TWO POEMS

Public Radio

In the nearest-by of foreign countries
a reporter knows how we sweat attention
when we hear the language of ingredients,
the spell of culinary vernacular—

edible bulbs, meaty pepper rinds, and queso.
Milled grains, avocados, and oil.
Eating as border crossings
from famine to feast and back. We listen

and are brought closer to others.
We start to chew on water,
almost tooth-grind at phantom spoonfuls
of a manna, a gathered narrative, a swirled savor.

My neck is an over-watered stem
reaching for sunlight, held on
to a cherry tomato, so oranged sweet
its skin must split open to the air.

A letting comes on so naturally.
We find new bumps on my head.
Your fingers feel them. It’s a pressure
beneath my hair that, just now, bursts.

Bird Rock Avenue

There’s the shore, actual rocks,
each with its very own bird.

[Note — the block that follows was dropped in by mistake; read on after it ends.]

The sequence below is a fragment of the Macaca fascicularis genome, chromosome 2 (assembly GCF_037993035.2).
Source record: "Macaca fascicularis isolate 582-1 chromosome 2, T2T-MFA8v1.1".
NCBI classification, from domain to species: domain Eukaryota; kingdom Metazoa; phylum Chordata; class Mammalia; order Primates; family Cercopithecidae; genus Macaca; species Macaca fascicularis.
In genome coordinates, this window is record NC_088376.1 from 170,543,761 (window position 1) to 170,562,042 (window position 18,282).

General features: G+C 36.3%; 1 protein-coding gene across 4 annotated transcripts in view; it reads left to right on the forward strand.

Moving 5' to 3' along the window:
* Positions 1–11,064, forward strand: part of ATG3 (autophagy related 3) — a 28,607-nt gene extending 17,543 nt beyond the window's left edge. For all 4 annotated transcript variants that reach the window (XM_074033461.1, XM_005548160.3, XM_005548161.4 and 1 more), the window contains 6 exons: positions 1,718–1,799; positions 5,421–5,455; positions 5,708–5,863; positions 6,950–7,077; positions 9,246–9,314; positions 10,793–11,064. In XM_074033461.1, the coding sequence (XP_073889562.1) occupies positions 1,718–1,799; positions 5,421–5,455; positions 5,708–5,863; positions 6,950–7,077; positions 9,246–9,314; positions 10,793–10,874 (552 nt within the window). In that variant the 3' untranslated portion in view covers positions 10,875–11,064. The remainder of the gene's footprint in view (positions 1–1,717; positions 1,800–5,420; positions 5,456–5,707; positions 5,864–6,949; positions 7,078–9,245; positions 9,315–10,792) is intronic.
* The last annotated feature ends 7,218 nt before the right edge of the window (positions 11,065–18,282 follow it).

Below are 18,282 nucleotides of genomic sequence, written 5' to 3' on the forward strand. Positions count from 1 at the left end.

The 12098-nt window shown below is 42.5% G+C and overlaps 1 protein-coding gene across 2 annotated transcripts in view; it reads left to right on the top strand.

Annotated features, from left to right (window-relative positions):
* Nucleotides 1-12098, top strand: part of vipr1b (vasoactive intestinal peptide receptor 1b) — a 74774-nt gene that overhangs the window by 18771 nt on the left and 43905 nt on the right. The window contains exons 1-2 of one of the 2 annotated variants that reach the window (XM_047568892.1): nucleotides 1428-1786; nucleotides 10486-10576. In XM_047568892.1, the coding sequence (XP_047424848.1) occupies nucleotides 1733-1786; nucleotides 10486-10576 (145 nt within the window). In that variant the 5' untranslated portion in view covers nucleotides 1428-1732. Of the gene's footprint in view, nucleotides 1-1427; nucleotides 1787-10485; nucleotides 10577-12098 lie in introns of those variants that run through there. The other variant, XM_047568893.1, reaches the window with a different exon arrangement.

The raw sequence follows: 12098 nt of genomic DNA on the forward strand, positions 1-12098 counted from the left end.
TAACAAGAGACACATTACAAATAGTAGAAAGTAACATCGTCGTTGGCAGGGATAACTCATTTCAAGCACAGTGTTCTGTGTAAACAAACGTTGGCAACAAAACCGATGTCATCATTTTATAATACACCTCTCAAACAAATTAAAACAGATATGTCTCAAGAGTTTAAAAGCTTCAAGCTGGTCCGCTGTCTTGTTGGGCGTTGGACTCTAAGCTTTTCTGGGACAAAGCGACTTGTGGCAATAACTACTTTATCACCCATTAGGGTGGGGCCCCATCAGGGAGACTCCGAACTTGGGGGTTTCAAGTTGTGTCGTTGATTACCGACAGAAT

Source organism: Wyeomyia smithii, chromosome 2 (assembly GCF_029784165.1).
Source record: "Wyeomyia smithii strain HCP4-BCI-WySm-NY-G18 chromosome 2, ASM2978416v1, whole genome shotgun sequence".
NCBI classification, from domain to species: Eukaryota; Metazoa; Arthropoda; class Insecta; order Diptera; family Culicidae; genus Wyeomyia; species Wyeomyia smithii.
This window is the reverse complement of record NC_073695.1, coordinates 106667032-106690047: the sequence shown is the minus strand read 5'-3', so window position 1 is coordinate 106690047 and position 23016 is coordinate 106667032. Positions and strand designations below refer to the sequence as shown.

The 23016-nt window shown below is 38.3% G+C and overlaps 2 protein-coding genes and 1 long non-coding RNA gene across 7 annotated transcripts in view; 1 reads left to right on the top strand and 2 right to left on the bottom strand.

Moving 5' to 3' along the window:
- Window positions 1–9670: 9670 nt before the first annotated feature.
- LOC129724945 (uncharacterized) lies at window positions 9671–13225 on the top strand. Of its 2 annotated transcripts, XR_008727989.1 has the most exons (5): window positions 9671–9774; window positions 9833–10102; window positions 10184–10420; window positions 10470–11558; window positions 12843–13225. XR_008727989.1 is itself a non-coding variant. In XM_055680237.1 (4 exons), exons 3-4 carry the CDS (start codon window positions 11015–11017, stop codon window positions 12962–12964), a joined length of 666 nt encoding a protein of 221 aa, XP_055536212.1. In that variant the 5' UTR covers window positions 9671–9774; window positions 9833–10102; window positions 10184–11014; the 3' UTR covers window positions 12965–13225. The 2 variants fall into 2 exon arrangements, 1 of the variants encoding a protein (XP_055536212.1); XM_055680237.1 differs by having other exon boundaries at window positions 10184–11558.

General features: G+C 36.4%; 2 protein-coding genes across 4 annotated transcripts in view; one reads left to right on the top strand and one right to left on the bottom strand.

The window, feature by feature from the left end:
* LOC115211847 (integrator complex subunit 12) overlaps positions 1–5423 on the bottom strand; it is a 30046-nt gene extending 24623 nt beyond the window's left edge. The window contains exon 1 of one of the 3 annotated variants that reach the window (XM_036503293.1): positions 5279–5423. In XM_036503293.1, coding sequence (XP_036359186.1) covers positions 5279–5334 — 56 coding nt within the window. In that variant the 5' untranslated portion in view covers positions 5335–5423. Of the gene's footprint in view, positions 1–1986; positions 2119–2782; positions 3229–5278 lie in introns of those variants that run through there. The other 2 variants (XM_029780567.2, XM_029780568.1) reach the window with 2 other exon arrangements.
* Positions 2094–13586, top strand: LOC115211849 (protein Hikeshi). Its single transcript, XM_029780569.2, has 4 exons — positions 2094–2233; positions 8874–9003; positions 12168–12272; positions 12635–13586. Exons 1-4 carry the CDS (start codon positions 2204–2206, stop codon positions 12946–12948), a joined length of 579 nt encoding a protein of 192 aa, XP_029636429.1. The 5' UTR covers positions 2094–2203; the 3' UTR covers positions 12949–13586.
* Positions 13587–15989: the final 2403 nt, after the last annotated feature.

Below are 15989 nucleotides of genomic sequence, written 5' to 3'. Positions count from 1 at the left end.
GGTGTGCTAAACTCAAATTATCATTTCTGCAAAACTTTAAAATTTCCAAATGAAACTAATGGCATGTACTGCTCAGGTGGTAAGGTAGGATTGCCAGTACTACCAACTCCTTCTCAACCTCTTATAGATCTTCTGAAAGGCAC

A resident, beyond an altar for hot coals,
sun-salutations atop a bench until anyone
who might gaze arrives. Utility
repair men line their trucks on the curbs,
tear the brush, and install signal.

I yell the last song I know to seagulls, take
a photograph with a phone
because they don’t listen
as much as they stay supple
and pull crabs from evaporite residue
and low tide’s exposed body.

There was once a land bridge here
since crumbled by erosive storms,
and swallowed—a path for the mist.

Some of the birds gather and become
an Apache helicopter, all dogged
on defining a plainness of our day.

It wants these waves to toss up blast powder
and spice, a harvest shrapnel thrown and lodged
at our ears and mouths. But we know better.

 

Adam Deutsch lives in San Diego, teaches college composition and writing, and has work recently or forthcoming in Arsenic Lobster, Thrush, Spinning Jenny, and Mojave River Review. He is the publisher at Cooper Dillon Books, and has a chapbook from H_NGM_N Books called Carry On.

 

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